12 June 2013 16:34 [Source: ICIS news]
LONDON (ICIS)--The loss in value suffered by the South African rand in recent weeks is likely to result in less base oil imports into the country, market sources said on Wednesday.
Since the beginning of May, the value of the rand in dollar terms has decreased by 11.2%. Meanwhile, domestic base oil prices have increased by between 2.5-6.5%, depending on the supplier or customer in question.
In any case, the increase in rand prices does not fully compensate for the reduced value of the rand, thereby increasing the costs for importers.
“Suppliers are buying up locally produced material; there’s a reluctance to import,” said one distributor.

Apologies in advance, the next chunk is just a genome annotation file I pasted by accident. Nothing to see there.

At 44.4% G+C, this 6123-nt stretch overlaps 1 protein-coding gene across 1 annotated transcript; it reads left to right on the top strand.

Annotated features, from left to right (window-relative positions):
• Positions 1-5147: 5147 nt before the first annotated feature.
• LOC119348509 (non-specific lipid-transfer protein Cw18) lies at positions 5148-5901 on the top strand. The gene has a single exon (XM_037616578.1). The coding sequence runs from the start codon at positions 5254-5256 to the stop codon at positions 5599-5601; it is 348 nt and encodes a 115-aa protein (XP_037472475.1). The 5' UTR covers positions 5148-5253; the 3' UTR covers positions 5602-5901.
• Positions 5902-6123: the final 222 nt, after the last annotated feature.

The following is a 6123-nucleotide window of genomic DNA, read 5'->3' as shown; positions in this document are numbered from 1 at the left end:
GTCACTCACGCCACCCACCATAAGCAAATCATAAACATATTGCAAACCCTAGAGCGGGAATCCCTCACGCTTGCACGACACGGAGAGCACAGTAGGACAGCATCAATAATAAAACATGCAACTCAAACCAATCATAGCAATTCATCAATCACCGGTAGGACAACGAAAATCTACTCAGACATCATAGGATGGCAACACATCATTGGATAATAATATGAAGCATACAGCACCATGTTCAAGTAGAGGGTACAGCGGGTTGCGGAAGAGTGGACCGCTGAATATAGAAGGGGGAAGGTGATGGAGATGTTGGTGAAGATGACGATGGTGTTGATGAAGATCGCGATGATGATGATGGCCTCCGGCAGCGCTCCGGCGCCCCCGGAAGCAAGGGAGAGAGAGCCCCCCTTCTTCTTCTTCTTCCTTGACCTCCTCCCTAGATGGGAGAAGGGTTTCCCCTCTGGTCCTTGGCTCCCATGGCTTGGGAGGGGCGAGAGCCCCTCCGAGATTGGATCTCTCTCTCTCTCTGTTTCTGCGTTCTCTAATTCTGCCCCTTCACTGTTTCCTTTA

However, one of South Africa’s two base oil producing refineries is currently undergoing a maintenance turnaround, and the market is already beginning to tighten.
Sources said that the double impact of reduced imports and reduced local supply could result in a seriously short market.
One mitigating factor is the fact the demand is not strong, with both the industrial lubricant and automotive lubricants sector feeling the effects of South Africa’s struggling economy.
A blender said it believed this slow demand is the reason that June prices had not increased by enough to fully compensate for the devalued rand.
“[Suppliers] are testing demand. If buying holds more or less steady through June, we could see even more price increases next month,” the blender said.
The 180,000 bbl/day Sapref refinery in Durban is expected to be back online by July, following a three-month turnaround, according to market sources. This could not be confirmed with the company, however.
($1 = R10.04)
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